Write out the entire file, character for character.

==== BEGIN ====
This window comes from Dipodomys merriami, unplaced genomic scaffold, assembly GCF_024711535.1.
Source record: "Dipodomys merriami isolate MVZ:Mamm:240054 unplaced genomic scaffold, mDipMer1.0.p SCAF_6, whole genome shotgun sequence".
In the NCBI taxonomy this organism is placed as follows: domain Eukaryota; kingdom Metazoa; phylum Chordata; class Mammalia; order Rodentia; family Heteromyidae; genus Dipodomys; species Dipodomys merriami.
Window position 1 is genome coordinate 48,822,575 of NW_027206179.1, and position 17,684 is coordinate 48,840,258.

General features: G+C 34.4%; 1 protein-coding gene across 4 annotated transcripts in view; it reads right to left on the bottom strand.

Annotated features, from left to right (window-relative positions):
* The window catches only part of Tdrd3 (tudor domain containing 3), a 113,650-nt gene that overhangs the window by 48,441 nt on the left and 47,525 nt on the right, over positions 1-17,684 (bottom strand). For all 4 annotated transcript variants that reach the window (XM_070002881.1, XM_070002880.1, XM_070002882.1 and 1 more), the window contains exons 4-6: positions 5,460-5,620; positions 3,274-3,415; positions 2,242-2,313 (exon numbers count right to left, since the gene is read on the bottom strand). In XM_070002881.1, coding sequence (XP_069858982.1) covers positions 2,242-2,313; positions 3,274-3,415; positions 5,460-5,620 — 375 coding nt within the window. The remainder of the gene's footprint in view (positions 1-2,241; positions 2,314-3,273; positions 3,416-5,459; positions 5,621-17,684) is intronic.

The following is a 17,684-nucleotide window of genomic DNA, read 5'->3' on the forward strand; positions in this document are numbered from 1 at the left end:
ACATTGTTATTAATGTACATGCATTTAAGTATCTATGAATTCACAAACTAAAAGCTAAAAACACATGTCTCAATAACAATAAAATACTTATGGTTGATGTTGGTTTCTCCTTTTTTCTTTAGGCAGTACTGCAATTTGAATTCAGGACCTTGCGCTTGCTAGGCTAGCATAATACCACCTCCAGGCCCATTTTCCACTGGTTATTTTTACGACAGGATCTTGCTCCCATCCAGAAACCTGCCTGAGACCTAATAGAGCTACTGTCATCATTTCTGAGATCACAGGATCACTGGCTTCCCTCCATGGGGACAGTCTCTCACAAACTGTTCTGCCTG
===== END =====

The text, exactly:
This window comes from Dipodomys merriami, unplaced genomic scaffold, assembly GCF_024711535.1.
Source record: "Dipodomys merriami isolate MVZ:Mamm:240054 unplaced genomic scaffold, mDipMer1.0.p SCAF_6, whole genome shotgun sequence".
In the NCBI taxonomy this organism is placed as follows: domain Eukaryota; kingdom Metazoa; phylum Chordata; class Mammalia; order Rodentia; family Heteromyidae; genus Dipodomys; species Dipodomys merriami.
Window position 1 is genome coordinate 48,822,575 of NW_027206179.1, and position 17,684 is coordinate 48,840,258.

General features: G+C 34.4%; 1 protein-coding gene across 4 annotated transcripts in view; it reads right to left on the bottom strand.

Annotated features, from left to right (window-relative positions):
* The window catches only part of Tdrd3 (tudor domain containing 3), a 113,650-nt gene that overhangs the window by 48,441 nt on the left and 47,525 nt on the right, over positions 1-17,684 (bottom strand). For all 4 annotated transcript variants that reach the window (XM_070002881.1, XM_070002880.1, XM_070002882.1 and 1 more), the window contains exons 4-6: positions 5,460-5,620; positions 3,274-3,415; positions 2,242-2,313 (exon numbers count right to left, since the gene is read on the bottom strand). In XM_070002881.1, coding sequence (XP_069858982.1) covers positions 2,242-2,313; positions 3,274-3,415; positions 5,460-5,620 — 375 coding nt within the window. The remainder of the gene's footprint in view (positions 1-2,241; positions 2,314-3,273; positions 3,416-5,459; positions 5,621-17,684) is intronic.

The following is a 17,684-nucleotide window of genomic DNA, read 5'->3' on the forward strand; positions in this document are numbered from 1 at the left end:
ACATTGTTATTAATGTACATGCATTTAAGTATCTATGAATTCACAAACTAAAAGCTAAAAACACATGTCTCAATAACAATAAAATACTTATGGTTGATGTTGGTTTCTCCTTTTTTCTTTAGGCAGTACTGCAATTTGAATTCAGGACCTTGCGCTTGCTAGGCTAGCATAATACCACCTCCAGGCCCATTTTCCACTGGTTATTTTTACGACAGGATCTTGCTCCCATCCAGAAACCTGCCTGAGACCTAATAGAGCTACTGTCATCATTTCTGAGATCACAGGATCACTGGCTTCCCTCCATGGGGACAGTCTCTCACAAACTGTTCTGCCTG